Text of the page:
We had really big storm surges in iconic places like Bondi Beach. We had one before the campaign, where indeed there was no beach. The storm took over the entire beach. … Wentworth, which covers Bondi and Bronte Beach, is truly a coastal constituency. People have seen it live, there is a real impact in Wentworth.
Australian voters have made it clear they want to see decisive action on climate change. What happens afterwards?
A goal for myself and a few other independents and the Greens Party increases the ambition of the Labor Party. The Labor Party’s ambition is to cut emissions by 43% by 2030. It has to be higher. It should be at least 50% reduction by 2030.
It’s not just the ambition, it’s the policies behind it, that are actually more important because that’s what will ultimately determine what happens. For example, I would like them to adopt new policies like vehicle emission standards, because currently Australia has no vehicle emission standards, which means that some of the most sales in the world are sent to Australia.
Climate change is a politically explosive topic in Australia, and several prime ministers have been overthrown by climatic problems. In his victory speech, Albanese said Australia now has the opportunity to end the “climate wars.“Is this time really different?
I think it is. When you look at the mathematics of the House of Representatives, every vote lost by the Coalition was lost by the left. And now the crossbench includes a group of independents demanding strong climate action in traditional coalition seats. These seats will not come back in the next election if the Coalition does not move on climate change.
If Labor wants to retain government they could have a very slim majority, they will also have to work closely with everyone in the seat.
If the Coalition wants to form a government in the future, it will either have to work with seats like mine or take them back, and to do that it will need strong climate action.
What else needs to happen for Australia to become a ‘renewable energy superpower’?
It’s a lot of confidence and seizing the moment. Australia has all the natural resources and the natural qualities to be able to do that. But we must have more ambition and more commitment.
How we become a clean energy superpower will really unlock corporate investment in this area. I think companies are very desperate to do this, but want political certainty.
Was there a particular moment that you had that made you decide to run?
It was as COP26 approached that it became very clear that the Coalition was unwilling to do what was necessary. It was the nail in the coffin for me. If they had done something reasonable, I probably wouldn’t have raced. It was the fact that they just weren’t willing to budge. They wanted to stick to their old goals and there was no credibility, no politics behind it. I just thought, “This is unacceptable and I have to run.”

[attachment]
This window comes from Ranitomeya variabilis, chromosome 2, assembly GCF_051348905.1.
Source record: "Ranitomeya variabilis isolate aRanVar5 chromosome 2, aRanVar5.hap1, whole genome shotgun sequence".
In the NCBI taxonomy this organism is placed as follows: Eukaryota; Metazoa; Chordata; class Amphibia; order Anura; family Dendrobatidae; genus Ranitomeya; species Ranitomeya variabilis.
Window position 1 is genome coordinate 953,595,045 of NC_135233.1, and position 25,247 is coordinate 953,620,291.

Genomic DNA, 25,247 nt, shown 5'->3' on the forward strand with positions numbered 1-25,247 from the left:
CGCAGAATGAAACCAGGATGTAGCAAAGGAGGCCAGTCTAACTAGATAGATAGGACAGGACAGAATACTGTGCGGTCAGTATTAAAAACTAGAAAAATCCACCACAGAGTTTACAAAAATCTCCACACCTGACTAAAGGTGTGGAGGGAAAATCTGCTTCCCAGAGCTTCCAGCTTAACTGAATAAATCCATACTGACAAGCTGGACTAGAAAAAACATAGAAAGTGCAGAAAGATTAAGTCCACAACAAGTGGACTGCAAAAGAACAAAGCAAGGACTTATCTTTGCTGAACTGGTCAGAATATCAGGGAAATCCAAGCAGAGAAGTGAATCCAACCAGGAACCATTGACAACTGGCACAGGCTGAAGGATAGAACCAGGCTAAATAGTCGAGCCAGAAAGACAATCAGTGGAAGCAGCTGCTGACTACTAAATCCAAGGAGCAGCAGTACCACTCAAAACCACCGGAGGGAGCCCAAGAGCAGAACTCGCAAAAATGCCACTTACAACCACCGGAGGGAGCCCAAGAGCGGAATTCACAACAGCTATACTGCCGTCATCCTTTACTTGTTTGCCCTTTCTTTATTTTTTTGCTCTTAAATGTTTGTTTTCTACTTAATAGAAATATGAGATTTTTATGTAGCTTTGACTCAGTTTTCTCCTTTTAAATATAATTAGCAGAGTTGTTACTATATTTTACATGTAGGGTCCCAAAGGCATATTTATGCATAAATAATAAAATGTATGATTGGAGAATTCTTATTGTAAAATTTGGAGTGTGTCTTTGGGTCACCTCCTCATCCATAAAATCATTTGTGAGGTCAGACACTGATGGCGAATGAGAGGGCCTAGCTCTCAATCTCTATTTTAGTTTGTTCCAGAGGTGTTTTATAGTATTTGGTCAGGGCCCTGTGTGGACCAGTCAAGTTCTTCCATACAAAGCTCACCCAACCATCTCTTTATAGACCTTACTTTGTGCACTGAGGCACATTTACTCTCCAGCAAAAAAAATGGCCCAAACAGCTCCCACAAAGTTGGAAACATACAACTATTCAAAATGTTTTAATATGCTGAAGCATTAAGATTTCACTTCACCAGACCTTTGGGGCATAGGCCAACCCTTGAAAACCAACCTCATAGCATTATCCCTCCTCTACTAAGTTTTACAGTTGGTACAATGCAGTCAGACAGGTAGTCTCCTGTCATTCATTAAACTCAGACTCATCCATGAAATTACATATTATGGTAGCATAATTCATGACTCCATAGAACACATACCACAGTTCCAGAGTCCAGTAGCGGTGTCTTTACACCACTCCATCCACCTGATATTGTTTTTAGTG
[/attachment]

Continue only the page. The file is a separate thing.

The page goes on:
Both your father and your grandfather were Liberal Party politicians. Why did you decide to present yourself as an independent?
I think the Liberal Party has really moved away from what it used to be. That’s what my dad says too. There is no reason for the climate to be a left or a right zone. It’s a matter of science. And it’s a matter of economics. It is not a question of ideology.
In this country, we are incredibly lucky that the economy is actually with decarbonization, and the science is unambiguous. We need to make sure this isn’t a culture war and get back to a conversation about how we do it.
Moreover, there are simply not enough women in parliament, and this is also an important factor for me. I’m the daughter of a feminist who ran her own business when women didn’t have businesses. The Conservatives, in 25 years, have never had more than 25% women in the House of Representatives. It’s basically stuck at 23% for the past 25 years. I just think that’s unacceptable these days. We just need to move to a parliament that reflects our country.
Should what happened in Australia send a message to governments elsewhere about not acting on climate change?
Some members of my team have been contacted by people from other countries who said, “Can we replicate this?” So I think there’s an opportunity for this idea of proper community representation, really listening to the community understand it, I think there’s a significant opportunity for that.